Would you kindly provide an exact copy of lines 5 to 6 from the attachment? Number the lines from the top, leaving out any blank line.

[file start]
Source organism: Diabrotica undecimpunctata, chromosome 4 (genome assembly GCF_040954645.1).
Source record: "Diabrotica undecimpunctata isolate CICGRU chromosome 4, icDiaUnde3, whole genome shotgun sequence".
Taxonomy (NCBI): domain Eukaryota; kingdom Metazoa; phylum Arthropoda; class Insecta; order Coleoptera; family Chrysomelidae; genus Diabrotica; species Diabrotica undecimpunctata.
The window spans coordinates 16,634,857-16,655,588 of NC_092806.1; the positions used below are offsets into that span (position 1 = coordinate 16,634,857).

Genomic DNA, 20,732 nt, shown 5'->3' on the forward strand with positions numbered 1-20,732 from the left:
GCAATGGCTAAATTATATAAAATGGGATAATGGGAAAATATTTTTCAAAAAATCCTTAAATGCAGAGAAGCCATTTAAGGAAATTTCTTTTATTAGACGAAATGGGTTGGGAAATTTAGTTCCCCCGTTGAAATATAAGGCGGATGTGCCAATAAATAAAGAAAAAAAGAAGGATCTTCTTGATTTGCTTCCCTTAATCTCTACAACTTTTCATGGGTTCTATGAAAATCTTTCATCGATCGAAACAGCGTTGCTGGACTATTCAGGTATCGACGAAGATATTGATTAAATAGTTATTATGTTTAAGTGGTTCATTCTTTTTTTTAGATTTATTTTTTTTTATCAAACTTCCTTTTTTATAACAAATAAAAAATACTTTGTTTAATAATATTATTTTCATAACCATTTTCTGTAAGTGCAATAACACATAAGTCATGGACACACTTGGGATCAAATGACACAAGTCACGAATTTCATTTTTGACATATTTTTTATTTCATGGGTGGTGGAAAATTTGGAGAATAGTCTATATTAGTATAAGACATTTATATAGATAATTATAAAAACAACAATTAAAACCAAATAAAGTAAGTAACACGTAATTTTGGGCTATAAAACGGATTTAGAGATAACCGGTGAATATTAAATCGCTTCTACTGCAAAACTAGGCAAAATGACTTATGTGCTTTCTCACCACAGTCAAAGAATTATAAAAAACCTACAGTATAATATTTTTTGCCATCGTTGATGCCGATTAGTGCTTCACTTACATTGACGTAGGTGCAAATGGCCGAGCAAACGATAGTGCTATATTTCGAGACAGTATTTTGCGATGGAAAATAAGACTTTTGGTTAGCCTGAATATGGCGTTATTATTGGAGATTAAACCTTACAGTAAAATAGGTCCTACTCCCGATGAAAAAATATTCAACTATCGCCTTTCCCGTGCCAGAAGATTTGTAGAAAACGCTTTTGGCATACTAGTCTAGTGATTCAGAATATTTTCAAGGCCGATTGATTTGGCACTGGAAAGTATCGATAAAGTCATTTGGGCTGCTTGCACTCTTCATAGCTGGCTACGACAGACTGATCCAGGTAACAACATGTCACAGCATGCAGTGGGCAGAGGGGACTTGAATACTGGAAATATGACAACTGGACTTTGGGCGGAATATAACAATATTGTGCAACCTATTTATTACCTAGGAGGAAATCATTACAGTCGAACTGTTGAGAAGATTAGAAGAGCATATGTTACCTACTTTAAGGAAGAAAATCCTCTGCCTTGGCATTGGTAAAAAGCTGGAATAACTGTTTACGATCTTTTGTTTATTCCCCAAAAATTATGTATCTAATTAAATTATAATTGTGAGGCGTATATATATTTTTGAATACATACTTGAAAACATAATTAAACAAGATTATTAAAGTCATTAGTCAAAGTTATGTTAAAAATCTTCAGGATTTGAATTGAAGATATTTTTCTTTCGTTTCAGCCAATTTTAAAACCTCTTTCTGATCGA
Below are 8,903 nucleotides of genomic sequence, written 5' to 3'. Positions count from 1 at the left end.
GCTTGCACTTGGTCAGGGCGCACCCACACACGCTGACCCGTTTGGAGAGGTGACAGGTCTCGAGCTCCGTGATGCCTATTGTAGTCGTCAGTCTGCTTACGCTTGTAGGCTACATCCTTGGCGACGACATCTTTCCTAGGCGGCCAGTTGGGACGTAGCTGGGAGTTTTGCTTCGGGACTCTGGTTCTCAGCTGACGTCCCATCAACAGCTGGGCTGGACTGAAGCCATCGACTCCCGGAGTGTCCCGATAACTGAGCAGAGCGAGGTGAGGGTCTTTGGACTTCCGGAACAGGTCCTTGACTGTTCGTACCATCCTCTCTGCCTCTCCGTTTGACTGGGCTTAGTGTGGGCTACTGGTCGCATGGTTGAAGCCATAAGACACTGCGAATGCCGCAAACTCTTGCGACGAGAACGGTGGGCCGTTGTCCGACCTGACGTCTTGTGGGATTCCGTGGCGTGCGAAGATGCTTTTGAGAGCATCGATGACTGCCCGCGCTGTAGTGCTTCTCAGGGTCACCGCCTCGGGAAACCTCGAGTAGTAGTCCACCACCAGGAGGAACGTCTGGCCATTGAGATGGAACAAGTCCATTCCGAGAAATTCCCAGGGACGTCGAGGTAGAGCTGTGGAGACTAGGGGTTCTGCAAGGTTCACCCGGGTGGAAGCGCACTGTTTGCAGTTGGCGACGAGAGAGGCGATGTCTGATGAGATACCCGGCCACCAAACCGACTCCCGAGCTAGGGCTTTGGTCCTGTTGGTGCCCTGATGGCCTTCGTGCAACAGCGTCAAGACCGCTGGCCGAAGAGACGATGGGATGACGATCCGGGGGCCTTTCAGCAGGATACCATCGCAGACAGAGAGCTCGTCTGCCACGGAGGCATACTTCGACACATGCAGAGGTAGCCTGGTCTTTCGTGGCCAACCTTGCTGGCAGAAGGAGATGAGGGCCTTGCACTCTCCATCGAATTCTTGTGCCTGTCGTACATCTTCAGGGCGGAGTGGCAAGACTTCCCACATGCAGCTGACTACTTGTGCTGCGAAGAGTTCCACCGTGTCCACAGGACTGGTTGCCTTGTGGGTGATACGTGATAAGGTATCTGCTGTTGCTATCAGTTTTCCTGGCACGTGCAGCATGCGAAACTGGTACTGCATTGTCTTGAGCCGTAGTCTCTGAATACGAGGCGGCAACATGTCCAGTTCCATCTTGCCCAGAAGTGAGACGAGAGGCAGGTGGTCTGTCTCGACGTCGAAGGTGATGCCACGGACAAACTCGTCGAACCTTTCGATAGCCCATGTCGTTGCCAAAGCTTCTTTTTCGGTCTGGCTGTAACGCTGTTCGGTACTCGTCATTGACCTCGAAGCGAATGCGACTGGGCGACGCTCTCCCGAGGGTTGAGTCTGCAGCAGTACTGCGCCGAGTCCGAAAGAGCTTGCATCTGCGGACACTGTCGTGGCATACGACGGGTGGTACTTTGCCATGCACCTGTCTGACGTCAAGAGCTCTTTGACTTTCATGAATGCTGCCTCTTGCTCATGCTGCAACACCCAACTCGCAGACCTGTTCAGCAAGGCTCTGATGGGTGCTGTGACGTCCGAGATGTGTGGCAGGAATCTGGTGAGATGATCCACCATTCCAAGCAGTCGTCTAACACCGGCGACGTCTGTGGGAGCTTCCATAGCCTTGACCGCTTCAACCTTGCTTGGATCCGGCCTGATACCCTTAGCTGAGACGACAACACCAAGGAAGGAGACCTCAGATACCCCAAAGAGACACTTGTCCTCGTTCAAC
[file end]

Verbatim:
Genomic DNA, 20,732 nt, shown 5'->3' on the forward strand with positions numbered 1-20,732 from the left:
GCAATGGCTAAATTATATAAAATGGGATAATGGGAAAATATTTTTCAAAAAATCCTTAAATGCAGAGAAGCCATTTAAGGAAATTTCTTTTATTAGACGAAATGGGTTGGGAAATTTAGTTCCCCCGTTGAAATATAAGGCGGATGTGCCAATAAATAAAGAAAAAAAGAAGGATCTTCTTGATTTGCTTCCCTTAATCTCTACAACTTTTCATGGGTTCTATGAAAATCTTTCATCGATCGAAACAGCGTTGCTGGACTATTCAGGTATCGACGAAGATATTGATTAAATAGTTATTATGTTTAAGTGGTTCATTCTTTTTTTTAGATTTATTTTTTTTTATCAAACTTCCTTTTTTATAACAAATAAAAAATACTTTGTTTAATAATATTATTTTCATAACCATTTTCTGTAAGTGCAATAACACATAAGTCATGGACACACTTGGGATCAAATGACACAAGTCACGAATTTCATTTTTGACATATTTTTTATTTCATGGGTGGTGGAAAATTTGGAGAATAGTCTATATTAGTATAAGACATTTATATAGATAATTATAAAAACAACAATTAAAACCAAATAAAGTAAGTAACACGTAATTTTGGGCTATAAAACGGATTTAGAGATAACCGGTGAATATTAAATCGCTTCTACTGCAAAACTAGGCAAAATGACTTATGTGCTTTCTCACCACAGTCAAAGAATTATAAAAAACCTACAGTATAATATTTTTTGCCATCGTTGATGCCGATTAGTGCTTCACTTACATTGACGTAGGTGCAAATGGCCGAGCAAACGATAGTGCTATATTTCGAGACAGTATTTTGCGATGGAAAATAAGACTTTTGGTTAGCCTGAATATGGCGTTATTATTGGAGATTAAACCTTACAGTAAAATAGGTCCTACTCCCGATGAAAAAATATTCAACTATCGCCTTTCCCGTGCCAGAAGATTTGTAGAAAACGCTTTTGGCATACTAGTCTAGTGATTCAGAATATTTTCAAGGCCGATTGATTTGGCACTGGAAAGTATCGATAAAGTCATTTGGGCTGCTTGCACTCTTCATAGCTGGCTACGACAGACTGATCCAGGTAACAACATGTCACAGCATGCAGTGGGCAGAGGGGACTTGAATACTGGAAATATGACAACTGGACTTTGGGCGGAATATAACAATATTGTGCAACCTATTTATTACCTAGGAGGAAATCATTACAGTCGAACTGTTGAGAAGATTAGAAGAGCATATGTTACCTACTTTAAGGAAGAAAATCCTCTGCCTTGGCATTGGTAAAAAGCTGGAATAACTGTTTACGATCTTTTGTTTATTCCCCAAAAATTATGTATCTAATTAAATTATAATTGTGAGGCGTATATATATTTTTGAATACATACTTGAAAACATAATTAAACAAGATTATTAAAGTCATTAGTCAAAGTTATGTTAAAAATCTTCAGGATTTGAATTGAAGATATTTTTCTTTCGTTTCAGCCAATTTTAAAACCTCTTTCTGATCGA